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Excessive and prolonged neuroinflammation following traumatic brain injury (TBI) contributes to long-term tissue damage and poor functional outcomes. However, the mechanisms contributing to exacerbated inflammatory responses after brain injury remain poorly understood. Our previous work showed that macroautophagy/autophagy flux is inhibited in neurons following TBI in mice and contributes to neuronal cell death. In the present study, we demonstrate that autophagy is also inhibited in activated microglia and infiltrating macrophages, and that this potentiates injury-induced neuroinflammatory responses. Macrophage/microglia-specific knockout of the essential autophagy gene Becn1 led to overall increase in neuroinflammation after TBI. In particular, we observed excessive activation of the innate immune responses, including both the type-I interferon and inflammasome pathways. Defects in microglial and macrophage autophagy following injury were associated with decreased phagocytic clearance of danger/damage-associated molecular patterns (DAMP) responsible for activation of the cellular innate immune responses. Our data also demonstrated a role for precision autophagy in targeting and degradation of innate immune pathways components, such as the NLRP3 inflammasome. Finally, inhibition of microglial/macrophage autophagy led to increased neurodegeneration and worse long-term cognitive outcomes after TBI. Conversely, increasing autophagy by treatment with rapamycin decreased inflammation and improved outcomes in wild-type mice after TBI. Overall, our work demonstrates that inhibition of autophagy in microglia and infiltrating macrophages contributes to excessive neuroinflammation following brain injury and in the long term may prevent resolution of inflammation and tissue regeneration.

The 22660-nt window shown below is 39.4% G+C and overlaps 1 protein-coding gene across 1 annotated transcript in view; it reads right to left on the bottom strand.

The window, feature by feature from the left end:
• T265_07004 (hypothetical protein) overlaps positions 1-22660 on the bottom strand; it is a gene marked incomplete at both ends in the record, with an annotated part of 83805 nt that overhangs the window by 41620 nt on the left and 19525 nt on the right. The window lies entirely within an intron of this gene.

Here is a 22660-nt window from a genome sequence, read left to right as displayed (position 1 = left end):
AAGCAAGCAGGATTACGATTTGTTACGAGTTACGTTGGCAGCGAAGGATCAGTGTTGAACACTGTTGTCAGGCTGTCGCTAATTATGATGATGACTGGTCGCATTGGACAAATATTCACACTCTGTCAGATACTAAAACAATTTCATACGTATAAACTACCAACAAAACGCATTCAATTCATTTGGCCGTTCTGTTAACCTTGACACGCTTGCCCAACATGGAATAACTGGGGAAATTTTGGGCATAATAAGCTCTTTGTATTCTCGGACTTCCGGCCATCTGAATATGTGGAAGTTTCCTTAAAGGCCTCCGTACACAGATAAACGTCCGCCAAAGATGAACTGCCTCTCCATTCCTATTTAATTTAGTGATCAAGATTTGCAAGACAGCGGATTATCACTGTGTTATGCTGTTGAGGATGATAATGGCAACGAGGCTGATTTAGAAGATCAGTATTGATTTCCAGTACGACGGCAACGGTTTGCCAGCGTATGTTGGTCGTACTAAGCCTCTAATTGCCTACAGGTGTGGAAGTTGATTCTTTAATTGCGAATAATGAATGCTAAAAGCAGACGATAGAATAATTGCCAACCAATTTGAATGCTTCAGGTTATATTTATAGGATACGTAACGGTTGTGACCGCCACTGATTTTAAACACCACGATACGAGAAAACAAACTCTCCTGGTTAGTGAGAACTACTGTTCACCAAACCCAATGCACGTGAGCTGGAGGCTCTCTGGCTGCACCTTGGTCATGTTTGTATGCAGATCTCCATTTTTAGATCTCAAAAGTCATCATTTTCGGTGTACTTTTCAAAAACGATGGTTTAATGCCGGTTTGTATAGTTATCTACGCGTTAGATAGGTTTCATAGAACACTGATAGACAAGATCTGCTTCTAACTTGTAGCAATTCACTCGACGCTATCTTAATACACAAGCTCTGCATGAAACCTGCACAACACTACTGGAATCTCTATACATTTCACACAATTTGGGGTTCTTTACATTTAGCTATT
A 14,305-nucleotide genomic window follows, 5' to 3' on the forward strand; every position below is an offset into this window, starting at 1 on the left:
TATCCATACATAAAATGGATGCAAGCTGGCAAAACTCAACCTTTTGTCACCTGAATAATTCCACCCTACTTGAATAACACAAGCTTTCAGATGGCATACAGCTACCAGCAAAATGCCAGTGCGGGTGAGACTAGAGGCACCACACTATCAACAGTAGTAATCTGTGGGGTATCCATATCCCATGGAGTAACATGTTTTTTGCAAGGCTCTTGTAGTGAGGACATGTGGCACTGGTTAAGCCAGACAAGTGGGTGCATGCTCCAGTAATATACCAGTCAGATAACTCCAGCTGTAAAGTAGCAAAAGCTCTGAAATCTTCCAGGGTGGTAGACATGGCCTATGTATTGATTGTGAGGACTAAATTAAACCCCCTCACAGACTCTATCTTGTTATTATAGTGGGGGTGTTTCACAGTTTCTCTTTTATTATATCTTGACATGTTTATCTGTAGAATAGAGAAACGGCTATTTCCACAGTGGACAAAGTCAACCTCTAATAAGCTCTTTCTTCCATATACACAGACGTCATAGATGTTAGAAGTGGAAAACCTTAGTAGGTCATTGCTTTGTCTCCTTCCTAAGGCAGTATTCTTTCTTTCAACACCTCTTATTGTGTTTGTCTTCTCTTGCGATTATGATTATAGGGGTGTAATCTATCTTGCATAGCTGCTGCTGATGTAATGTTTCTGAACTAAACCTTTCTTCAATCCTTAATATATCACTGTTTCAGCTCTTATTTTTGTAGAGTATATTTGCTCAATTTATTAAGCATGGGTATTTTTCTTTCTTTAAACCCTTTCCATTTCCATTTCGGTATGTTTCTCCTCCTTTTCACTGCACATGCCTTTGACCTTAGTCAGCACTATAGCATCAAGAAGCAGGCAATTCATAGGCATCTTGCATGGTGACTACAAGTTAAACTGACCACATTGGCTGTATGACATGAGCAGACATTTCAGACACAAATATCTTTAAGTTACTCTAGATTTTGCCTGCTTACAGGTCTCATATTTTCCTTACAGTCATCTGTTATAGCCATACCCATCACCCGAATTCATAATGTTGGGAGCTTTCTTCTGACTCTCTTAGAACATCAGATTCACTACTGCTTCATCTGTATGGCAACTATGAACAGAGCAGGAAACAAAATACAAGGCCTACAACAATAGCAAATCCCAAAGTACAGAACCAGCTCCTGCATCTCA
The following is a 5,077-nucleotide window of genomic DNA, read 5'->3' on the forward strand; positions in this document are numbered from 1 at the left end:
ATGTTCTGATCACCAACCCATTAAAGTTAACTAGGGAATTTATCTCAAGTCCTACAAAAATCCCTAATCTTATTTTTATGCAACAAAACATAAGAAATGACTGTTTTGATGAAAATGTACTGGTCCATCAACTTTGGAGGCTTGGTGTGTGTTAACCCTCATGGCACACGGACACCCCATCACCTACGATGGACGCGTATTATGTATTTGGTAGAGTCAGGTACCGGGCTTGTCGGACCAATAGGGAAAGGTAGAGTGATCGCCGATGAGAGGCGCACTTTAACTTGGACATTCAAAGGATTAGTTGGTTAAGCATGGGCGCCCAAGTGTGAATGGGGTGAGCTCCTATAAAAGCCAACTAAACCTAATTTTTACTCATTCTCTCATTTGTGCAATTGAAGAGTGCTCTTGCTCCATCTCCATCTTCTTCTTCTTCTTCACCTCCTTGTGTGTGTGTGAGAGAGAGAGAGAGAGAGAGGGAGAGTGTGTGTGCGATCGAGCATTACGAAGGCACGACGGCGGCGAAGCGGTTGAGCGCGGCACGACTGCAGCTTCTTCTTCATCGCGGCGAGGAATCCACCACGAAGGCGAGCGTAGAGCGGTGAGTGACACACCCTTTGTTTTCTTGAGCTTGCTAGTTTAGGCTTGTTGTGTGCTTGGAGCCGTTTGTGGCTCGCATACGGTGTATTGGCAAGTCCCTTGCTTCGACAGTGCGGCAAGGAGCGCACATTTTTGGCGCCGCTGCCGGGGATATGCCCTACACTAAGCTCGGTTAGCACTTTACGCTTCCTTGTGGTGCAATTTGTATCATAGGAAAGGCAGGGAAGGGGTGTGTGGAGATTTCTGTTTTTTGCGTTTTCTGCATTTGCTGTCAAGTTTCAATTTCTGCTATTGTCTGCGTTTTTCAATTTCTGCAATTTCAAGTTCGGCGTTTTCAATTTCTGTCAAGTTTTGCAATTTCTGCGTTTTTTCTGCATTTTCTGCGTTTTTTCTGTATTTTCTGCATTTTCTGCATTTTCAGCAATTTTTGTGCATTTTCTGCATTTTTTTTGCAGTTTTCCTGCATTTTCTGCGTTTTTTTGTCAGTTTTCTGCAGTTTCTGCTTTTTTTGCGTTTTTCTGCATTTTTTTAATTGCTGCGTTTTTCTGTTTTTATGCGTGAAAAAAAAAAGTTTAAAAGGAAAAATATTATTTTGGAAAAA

Autophagy, innate immunity, macrophage, microglia, neuroinflammation, traumatic brain injury

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